The Richter and Mercalli Scale

Refers to AQA A2 Geography

Plate Techtonics and Assosiated Hazards

  • Created by: Bethany
  • Created on: 01-04-14 17:01
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  • The Richter and Mercalli Scale
      • A LOGARITHMIC Scale
        • This means that an event measured a 7 on the scale is TEN TIMES GREATER than one measuring 6 on the scale.
      • Energy release is proportional to magnitude.
        • For eact unit increase on the scale, energy released increases approx. 30 times.
      • Past earthquakes on the scale
        • Largest ever measured on scale was Great Chilean Earthquake of 1960, which measured 9.5.
        • Largest ever recorded UK earthquake was 4.8 on the scale, large for the UK but small compared to Haiti Earthquake, for example, with a magnitude of 7.0.
      • Considers both the intensity of an event AND its impact.
        • Level I would be equivelent to two on the the Richter Scale. Detected by seismometers but felt by very few, if any. No damage caused.
          • Comparisons to Richter scale would depend on the location of the earthquake, hence influencing its impacts.
        • The top level is Level XII. This represents total destruction with the ground seen to shake. This would be equivlent to approx 8.5 on the Richter Scale.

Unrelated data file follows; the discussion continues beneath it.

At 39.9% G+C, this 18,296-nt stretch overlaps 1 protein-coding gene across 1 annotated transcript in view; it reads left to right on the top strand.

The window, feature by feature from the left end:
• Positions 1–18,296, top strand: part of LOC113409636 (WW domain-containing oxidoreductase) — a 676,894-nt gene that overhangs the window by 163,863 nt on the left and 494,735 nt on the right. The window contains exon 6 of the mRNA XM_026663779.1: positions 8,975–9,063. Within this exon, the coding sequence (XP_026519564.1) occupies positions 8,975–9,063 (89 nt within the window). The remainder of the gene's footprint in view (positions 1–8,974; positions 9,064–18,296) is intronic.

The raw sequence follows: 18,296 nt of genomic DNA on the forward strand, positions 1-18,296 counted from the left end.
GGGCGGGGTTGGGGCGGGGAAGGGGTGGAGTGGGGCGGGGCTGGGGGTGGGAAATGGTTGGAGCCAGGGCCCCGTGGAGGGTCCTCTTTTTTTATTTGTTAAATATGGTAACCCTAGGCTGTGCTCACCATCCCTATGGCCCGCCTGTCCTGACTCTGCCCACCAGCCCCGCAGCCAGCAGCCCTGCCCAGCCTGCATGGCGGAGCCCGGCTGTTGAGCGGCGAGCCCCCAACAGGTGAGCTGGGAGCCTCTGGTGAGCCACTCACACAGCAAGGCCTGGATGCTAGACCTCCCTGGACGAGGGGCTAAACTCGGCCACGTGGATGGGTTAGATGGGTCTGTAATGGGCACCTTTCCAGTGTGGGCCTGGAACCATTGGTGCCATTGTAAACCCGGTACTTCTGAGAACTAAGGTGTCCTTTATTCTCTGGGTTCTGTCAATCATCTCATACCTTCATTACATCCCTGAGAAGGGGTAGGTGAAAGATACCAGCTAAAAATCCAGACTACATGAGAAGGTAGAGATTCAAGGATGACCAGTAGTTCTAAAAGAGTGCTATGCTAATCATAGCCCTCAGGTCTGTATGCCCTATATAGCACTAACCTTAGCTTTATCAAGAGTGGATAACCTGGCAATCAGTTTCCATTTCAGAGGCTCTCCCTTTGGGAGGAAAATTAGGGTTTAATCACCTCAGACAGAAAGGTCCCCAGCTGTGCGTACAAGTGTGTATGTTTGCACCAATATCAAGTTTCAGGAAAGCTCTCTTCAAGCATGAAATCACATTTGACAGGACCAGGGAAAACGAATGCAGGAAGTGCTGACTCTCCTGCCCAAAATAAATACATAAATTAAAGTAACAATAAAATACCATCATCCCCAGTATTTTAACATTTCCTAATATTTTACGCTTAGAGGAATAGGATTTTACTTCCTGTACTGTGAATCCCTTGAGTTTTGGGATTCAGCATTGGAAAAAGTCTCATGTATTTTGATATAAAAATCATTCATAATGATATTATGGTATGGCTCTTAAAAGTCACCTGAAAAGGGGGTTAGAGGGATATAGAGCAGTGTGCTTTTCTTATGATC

• Comparisons to Richter scale would depend on the location of the earthquake, hence influencing its impacts.
      • Problems with the Mercalli Scale.
        • No use in an uninhabited area such as a desert where there is little human damage
        • Statements such as resembling heavy traffic only apply if a person has felt heavy traffic, or what they feel is heavy traffic, which may differ if they live in a rural area.
        • Impacts vary in different areas, so may be multiple values for the same earthquake.
        • Somewhat SPECULATIVE
      • Problems with the Richter Scale
        • Doesn't take into account amount of damage; an earthquake which may cause collosal damage in one place would cause little damage in an uninhabited area.
      • Judgement
        • The Richter Scale allows easy comparisons of earthquakes which are not speculative regardless of location, and is a mathematical calculation, not a rough category.


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